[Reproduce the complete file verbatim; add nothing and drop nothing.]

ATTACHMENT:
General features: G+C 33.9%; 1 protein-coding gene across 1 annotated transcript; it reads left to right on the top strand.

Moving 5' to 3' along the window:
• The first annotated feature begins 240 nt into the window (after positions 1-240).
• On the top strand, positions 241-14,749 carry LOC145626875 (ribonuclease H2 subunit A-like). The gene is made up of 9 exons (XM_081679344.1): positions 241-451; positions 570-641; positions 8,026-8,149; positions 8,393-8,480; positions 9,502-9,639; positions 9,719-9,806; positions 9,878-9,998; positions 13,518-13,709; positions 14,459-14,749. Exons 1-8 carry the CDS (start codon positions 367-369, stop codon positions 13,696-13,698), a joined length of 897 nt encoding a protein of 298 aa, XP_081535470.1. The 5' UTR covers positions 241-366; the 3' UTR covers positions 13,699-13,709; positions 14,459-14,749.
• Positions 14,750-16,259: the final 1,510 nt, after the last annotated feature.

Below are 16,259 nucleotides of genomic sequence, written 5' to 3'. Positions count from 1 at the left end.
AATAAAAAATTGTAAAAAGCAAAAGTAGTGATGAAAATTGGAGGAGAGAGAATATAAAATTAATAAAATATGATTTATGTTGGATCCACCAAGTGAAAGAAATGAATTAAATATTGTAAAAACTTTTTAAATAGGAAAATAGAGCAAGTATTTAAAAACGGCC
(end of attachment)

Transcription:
General features: G+C 33.9%; 1 protein-coding gene across 1 annotated transcript; it reads left to right on the top strand.

Moving 5' to 3' along the window:
• The first annotated feature begins 240 nt into the window (after positions 1-240).
• On the top strand, positions 241-14,749 carry LOC145626875 (ribonuclease H2 subunit A-like). The gene is made up of 9 exons (XM_081679344.1): positions 241-451; positions 570-641; positions 8,026-8,149; positions 8,393-8,480; positions 9,502-9,639; positions 9,719-9,806; positions 9,878-9,998; positions 13,518-13,709; positions 14,459-14,749. Exons 1-8 carry the CDS (start codon positions 367-369, stop codon positions 13,696-13,698), a joined length of 897 nt encoding a protein of 298 aa, XP_081535470.1. The 5' UTR covers positions 241-366; the 3' UTR covers positions 13,699-13,709; positions 14,459-14,749.
• Positions 14,750-16,259: the final 1,510 nt, after the last annotated feature.

Below are 16,259 nucleotides of genomic sequence, written 5' to 3'. Positions count from 1 at the left end.
AATAAAAAATTGTAAAAAGCAAAAGTAGTGATGAAAATTGGAGGAGAGAGAATATAAAATTAATAAAATATGATTTATGTTGGATCCACCAAGTGAAAGAAATGAATTAAATATTGTAAAAACTTTTTAAATAGGAAAATAGAGCAAGTATTTAAAAACGGCC